- Contrary to its name, Red Dragon is an incredibly blue movie.
- X-Wing has this in the scene where a disturbing-looking medical droid is helping treat your rebel pilot's injuries if he survives his ship being destroyed and doesn't get captured by the empire.
- Fallout: New Vegas: While solely not for Mood Lighting purposes, night vision abilities work this way. In particular, using cateye (potent night vision drug) in very dark places will make everything heavily blue-tinted, which does make things easier to see, at least.
- In The Legend of Zelda: Skyward Sword, the Silent Realm is like this when Link isn't being chased by the Guardians.
- Mass Effect is a heavy offender, going as far as giving crimson sunsets a blue halo.
- Battlefield 3 has everything tinted blue, even the night maps are just a slightly different shade of blue instead of black.
- Ink One of the few examples that isn't set in a science-fiction world. At least two scenes are tinted blue, one of which is so saturated, that it nearly drowns out the true colors.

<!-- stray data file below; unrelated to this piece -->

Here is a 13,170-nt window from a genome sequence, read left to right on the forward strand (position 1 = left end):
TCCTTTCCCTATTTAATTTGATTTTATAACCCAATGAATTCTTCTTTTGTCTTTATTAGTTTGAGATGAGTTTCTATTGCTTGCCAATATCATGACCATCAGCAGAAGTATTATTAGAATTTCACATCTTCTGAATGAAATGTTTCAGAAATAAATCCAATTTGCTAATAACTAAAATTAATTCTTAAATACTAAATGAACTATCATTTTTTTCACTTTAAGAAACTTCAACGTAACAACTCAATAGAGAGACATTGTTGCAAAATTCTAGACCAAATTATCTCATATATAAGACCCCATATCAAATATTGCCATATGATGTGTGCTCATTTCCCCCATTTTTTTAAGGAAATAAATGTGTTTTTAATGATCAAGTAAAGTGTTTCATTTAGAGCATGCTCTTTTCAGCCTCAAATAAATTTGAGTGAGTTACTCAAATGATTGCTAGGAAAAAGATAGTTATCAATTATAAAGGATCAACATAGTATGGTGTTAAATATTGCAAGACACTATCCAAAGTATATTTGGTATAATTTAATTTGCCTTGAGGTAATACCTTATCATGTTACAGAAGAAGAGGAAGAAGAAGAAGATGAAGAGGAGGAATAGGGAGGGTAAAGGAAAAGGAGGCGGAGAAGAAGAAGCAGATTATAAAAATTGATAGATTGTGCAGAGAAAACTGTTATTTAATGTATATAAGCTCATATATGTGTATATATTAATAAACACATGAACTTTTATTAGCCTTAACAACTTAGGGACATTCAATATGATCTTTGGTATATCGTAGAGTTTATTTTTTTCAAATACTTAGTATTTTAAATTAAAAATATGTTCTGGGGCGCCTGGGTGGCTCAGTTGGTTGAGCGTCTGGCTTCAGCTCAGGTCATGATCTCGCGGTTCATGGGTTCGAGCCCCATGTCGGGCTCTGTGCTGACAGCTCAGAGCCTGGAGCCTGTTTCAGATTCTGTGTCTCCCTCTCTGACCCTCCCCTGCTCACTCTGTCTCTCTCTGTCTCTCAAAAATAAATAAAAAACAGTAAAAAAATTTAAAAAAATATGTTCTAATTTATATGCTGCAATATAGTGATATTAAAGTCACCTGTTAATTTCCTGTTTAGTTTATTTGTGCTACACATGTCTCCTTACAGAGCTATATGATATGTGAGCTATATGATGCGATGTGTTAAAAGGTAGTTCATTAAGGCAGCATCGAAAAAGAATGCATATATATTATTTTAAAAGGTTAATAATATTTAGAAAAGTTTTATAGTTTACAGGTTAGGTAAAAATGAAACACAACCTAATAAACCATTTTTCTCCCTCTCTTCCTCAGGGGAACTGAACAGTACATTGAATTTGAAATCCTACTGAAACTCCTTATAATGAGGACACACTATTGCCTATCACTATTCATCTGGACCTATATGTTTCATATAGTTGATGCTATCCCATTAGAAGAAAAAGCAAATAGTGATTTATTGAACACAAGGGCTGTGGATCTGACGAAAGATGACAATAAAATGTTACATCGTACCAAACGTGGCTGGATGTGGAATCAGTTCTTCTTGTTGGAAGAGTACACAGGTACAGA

- Close your eyes and face a bright light source like the sun for a minute or two. Then turn away and open your eyes. Everything will appear blue tinted. This occurs because low wavelength red/orange light passes through the skin and blood of your eyelids but high wavelength blue/violet light is absorded. The low wavelength light continues to stimulate the red-color perceiving cone cells or your retina, causing a reduction in their sensitivity, but fails to stimulate your blue-sensitive cone cells, causing them to increase in sensitivity. When you open your eyes your blue sensitive cones are over active and your red sensitive cones are burnt out, so everything looks blue.